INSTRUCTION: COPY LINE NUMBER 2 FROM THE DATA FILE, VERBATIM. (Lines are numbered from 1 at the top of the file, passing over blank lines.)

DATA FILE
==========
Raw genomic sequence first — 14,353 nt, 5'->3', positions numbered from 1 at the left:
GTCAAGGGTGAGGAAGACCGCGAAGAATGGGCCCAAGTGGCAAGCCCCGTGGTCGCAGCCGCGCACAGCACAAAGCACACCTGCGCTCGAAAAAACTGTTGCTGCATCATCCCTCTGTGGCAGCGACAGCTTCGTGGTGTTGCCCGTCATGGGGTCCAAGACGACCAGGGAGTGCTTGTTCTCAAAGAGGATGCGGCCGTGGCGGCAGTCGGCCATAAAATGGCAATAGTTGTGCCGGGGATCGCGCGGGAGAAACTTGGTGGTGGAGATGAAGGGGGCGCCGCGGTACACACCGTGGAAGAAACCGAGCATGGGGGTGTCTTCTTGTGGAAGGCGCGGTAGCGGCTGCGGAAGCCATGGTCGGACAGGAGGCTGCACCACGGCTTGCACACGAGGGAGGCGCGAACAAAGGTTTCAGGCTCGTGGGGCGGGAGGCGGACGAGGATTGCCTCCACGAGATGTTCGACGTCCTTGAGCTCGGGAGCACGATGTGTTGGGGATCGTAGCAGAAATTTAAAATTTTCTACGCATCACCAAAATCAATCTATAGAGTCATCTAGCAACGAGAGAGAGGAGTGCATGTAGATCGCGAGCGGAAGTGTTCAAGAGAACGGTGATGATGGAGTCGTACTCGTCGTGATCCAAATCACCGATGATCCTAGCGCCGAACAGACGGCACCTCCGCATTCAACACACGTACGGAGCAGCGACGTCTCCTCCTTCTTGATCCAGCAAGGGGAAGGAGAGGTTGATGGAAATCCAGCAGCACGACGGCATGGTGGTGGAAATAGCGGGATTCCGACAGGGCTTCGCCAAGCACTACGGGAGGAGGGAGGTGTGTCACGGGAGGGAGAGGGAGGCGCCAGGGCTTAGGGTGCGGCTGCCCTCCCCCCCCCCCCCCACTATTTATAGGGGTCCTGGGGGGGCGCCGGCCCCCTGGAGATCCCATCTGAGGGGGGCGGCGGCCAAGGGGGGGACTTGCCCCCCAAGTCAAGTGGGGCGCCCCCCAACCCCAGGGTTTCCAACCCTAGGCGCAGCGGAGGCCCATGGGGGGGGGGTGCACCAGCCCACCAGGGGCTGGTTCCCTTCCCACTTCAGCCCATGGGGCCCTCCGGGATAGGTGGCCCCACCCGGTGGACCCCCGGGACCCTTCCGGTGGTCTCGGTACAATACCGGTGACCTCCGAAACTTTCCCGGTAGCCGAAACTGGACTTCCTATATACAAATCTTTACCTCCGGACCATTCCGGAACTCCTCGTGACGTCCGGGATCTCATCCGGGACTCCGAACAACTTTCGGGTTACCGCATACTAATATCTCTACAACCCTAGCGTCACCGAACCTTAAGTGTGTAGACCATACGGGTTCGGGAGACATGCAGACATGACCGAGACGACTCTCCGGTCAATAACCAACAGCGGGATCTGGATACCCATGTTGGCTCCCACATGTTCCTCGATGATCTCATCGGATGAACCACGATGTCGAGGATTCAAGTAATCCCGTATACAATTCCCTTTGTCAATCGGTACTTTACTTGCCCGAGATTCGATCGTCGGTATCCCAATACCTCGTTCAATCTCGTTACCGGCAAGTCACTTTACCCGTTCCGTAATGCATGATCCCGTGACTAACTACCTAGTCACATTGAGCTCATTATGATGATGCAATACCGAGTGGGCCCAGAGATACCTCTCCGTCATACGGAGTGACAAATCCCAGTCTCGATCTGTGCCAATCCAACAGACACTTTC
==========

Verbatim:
GTCAAGGGTGAGGAAGACCGCGAAGAATGGGCCCAAGTGGCAAGCCCCGTGGTCGCAGCCGCGCACAGCACAAAGCACACCTGCGCTCGAAAAAACTGTTGCTGCATCATCCCTCTGTGGCAGCGACAGCTTCGTGGTGTTGCCCGTCATGGGGTCCAAGACGACCAGGGAGTGCTTGTTCTCAAAGAGGATGCGGCCGTGGCGGCAGTCGGCCATAAAATGGCAATAGTTGTGCCGGGGATCGCGCGGGAGAAACTTGGTGGTGGAGATGAAGGGGGCGCCGCGGTACACACCGTGGAAGAAACCGAGCATGGGGGTGTCTTCTTGTGGAAGGCGCGGTAGCGGCTGCGGAAGCCATGGTCGGACAGGAGGCTGCACCACGGCTTGCACACGAGGGAGGCGCGAACAAAGGTTTCAGGCTCGTGGGGCGGGAGGCGGACGAGGATTGCCTCCACGAGATGTTCGACGTCCTTGAGCTCGGGAGCACGATGTGTTGGGGATCGTAGCAGAAATTTAAAATTTTCTACGCATCACCAAAATCAATCTATAGAGTCATCTAGCAACGAGAGAGAGGAGTGCATGTAGATCGCGAGCGGAAGTGTTCAAGAGAACGGTGATGATGGAGTCGTACTCGTCGTGATCCAAATCACCGATGATCCTAGCGCCGAACAGACGGCACCTCCGCATTCAACACACGTACGGAGCAGCGACGTCTCCTCCTTCTTGATCCAGCAAGGGGAAGGAGAGGTTGATGGAAATCCAGCAGCACGACGGCATGGTGGTGGAAATAGCGGGATTCCGACAGGGCTTCGCCAAGCACTACGGGAGGAGGGAGGTGTGTCACGGGAGGGAGAGGGAGGCGCCAGGGCTTAGGGTGCGGCTGCCCTCCCCCCCCCCCCCCACTATTTATAGGGGTCCTGGGGGGGCGCCGGCCCCCTGGAGATCCCATCTGAGGGGGGCGGCGGCCAAGGGGGGGACTTGCCCCCCAAGTCAAGTGGGGCGCCCCCCAACCCCAGGGTTTCCAACCCTAGGCGCAGCGGAGGCCCATGGGGGGGGGGTGCACCAGCCCACCAGGGGCTGGTTCCCTTCCCACTTCAGCCCATGGGGCCCTCCGGGATAGGTGGCCCCACCCGGTGGACCCCCGGGACCCTTCCGGTGGTCTCGGTACAATACCGGTGACCTCCGAAACTTTCCCGGTAGCCGAAACTGGACTTCCTATATACAAATCTTTACCTCCGGACCATTCCGGAACTCCTCGTGACGTCCGGGATCTCATCCGGGACTCCGAACAACTTTCGGGTTACCGCATACTAATATCTCTACAACCCTAGCGTCACCGAACCTTAAGTGTGTAGACCATACGGGTTCGGGAGACATGCAGACATGACCGAGACGACTCTCCGGTCAATAACCAACAGCGGGATCTGGATACCCATGTTGGCTCCCACATGTTCCTCGATGATCTCATCGGATGAACCACGATGTCGAGGATTCAAGTAATCCCGTATACAATTCCCTTTGTCAATCGGTACTTTACTTGCCCGAGATTCGATCGTCGGTATCCCAATACCTCGTTCAATCTCGTTACCGGCAAGTCACTTTACCCGTTCCGTAATGCATGATCCCGTGACTAACTACCTAGTCACATTGAGCTCATTATGATGATGCAATACCGAGTGGGCCCAGAGATACCTCTCCGTCATACGGAGTGACAAATCCCAGTCTCGATCTGTGCCAATCCAACAGACACTTTC